Debbie Austin sat in on Amy Letinsky’s Round Table and provides a great synopsis of the discussion!
This year I took the strategy of choosing what would most benefit me right now. With several short story manuscripts that I need to revise and get out the door, I chose Amy Letinsky’s round table on revision.
Amy talked about three levels of revision and editing. In the first level, you want to see things as a whole – the theme, the thesis statement, the characters, the plot line. It’s the bird’s eye view, so to speak.
It’s at this point that you need a fresh perspective on your work. She suggested reading your manuscript in a different environment from where you wrote it or creating a reverse outline – after the first draft. A visual idea which I found intriguing was her suggestion of highlighting different elements of a manuscript. For example, highlighting all the dialogue in pink and all the descriptions in green shows me at a glance if I have a good balance of these two elements in my story.
For more ideas at this stage of revision, Amy recommended three books:
1) In The Artful Edit, Susan Bell suggests printing out your manuscript and hanging it up.
2) James Scott Bell, in Revision and Self-Editing, suggests writing a summary of your manuscript.
3) Darcy Pattison, in Novel Metamorphosis, recommends changing to a tiny font so you can print out your novel in 30 pages or less.
Amy emphasized that before making major changes, save the original manuscript. Each subsequent revision should be given a different name. If you know the original is safely tucked away and can be returned to at any time, you’ll feel freer to make radical changes.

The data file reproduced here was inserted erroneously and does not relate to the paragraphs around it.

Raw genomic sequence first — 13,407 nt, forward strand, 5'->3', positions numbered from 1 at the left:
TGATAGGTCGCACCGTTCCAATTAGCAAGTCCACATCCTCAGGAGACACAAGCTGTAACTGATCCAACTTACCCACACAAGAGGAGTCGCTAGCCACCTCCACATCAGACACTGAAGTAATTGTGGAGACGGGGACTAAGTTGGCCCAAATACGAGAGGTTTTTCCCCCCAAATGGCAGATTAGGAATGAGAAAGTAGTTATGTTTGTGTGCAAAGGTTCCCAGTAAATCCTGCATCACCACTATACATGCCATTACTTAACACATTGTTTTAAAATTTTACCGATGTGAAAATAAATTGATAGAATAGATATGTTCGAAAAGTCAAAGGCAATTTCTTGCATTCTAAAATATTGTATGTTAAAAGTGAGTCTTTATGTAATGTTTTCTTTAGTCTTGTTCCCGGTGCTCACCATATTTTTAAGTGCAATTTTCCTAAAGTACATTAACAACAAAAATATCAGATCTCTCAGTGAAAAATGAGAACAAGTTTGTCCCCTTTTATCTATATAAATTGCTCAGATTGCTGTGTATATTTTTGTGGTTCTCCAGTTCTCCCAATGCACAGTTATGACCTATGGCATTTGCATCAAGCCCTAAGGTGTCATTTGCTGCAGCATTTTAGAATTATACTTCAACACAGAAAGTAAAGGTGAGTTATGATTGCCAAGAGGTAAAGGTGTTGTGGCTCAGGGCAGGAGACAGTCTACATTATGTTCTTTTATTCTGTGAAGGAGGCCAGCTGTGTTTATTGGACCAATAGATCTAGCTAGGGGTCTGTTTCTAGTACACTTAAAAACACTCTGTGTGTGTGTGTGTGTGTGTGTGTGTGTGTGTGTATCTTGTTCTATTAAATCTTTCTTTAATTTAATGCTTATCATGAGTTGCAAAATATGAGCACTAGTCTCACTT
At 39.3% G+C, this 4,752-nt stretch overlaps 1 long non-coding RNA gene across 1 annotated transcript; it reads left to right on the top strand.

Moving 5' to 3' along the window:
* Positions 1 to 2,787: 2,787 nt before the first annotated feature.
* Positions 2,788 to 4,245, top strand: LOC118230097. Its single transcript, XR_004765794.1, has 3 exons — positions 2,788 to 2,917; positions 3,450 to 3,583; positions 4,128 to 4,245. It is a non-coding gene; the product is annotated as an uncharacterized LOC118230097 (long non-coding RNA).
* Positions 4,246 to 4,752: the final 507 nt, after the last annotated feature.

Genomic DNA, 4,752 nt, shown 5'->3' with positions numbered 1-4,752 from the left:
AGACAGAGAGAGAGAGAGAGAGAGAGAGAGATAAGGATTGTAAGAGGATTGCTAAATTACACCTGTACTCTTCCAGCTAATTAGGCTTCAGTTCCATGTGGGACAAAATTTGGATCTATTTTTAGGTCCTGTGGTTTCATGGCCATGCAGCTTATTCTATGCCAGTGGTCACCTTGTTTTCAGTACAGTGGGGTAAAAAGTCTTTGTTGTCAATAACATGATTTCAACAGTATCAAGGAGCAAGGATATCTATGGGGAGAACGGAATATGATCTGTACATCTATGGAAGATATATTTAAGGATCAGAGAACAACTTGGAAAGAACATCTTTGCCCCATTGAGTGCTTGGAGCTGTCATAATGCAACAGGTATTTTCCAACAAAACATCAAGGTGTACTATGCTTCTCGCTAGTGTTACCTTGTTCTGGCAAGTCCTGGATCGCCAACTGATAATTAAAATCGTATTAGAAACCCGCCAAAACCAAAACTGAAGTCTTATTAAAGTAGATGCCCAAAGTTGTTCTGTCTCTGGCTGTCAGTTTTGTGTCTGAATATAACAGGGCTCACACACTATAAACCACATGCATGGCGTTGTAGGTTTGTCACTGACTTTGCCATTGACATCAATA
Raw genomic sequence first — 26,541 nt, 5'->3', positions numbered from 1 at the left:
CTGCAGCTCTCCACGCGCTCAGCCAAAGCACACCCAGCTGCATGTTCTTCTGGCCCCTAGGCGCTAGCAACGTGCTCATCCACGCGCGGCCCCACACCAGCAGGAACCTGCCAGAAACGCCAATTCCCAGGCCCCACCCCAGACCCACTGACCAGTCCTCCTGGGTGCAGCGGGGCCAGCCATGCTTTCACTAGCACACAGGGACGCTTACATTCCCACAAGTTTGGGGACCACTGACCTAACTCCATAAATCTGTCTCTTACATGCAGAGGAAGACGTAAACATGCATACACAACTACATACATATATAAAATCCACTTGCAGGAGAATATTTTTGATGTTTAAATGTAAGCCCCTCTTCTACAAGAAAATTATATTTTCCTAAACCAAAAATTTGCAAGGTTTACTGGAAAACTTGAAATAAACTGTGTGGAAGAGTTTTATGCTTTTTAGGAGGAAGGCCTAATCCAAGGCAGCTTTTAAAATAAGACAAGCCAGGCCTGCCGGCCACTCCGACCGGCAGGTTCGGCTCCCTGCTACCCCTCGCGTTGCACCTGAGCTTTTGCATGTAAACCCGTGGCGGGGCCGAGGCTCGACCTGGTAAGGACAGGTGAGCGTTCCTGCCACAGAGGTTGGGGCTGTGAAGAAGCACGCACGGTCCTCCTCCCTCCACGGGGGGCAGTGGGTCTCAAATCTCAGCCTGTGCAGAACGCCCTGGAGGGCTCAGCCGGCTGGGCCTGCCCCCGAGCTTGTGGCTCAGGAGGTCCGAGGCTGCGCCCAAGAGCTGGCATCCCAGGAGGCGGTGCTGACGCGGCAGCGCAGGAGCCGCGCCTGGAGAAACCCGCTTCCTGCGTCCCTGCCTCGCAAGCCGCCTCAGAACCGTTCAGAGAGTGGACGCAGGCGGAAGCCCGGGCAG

She also suggested using “Track Changes” in Word, which allows others to comment and make suggestions to your document. You can easily incorporate the changes or discard them as you see fit. For a tutorial on “Track Changes,” check out Amy’s blog.
The second level of editing requires getting a little closer and looking at each sentence. Look for repetition of words, verb tense, cliches, clarity, sentence length. At this level, it’s helpful to read aloud. Listen for places where you stumble or hesitate and rework those places. Amy looks at metaphors and similes, too.
She suggests highlighting them and running them by a few writer friends to make sure they are effective. Also, make sure your word choices reflect your target audience. If you are writing for the unchurched, they are not going to understand the Christian jargon that we might take for granted.
The third level requires more of a magnifying glass. You are looking for errors in spelling and punctuation. Good ways to catch errors at this stage are by changing the font size and spacing and reading sentences backwards. Amy recommended Rules for Writers by Diana Hacker as a good reference for this stage of editing.
Amy said that often going through these three levels of editing can be the longest part of the writing process. Her suggestions and examples made me feel like this stage could be just as fun as writing the first draft. I think I’m ready to take on those short stories. Thanks, Amy!
Debbie Austin has been a member of NCWA since January, 2009. A story that she was inspired to write from a writing exercise here at NCWA won 2nd place in The Children’s Writer Folk Tale or Fantasy Short Story Contest in 2010.
Her dream is to one day be a published picture book author, although she may have to revise that dream because she has recently become fascinated by the history of the Book of Kells and the seed of a novel idea is growing.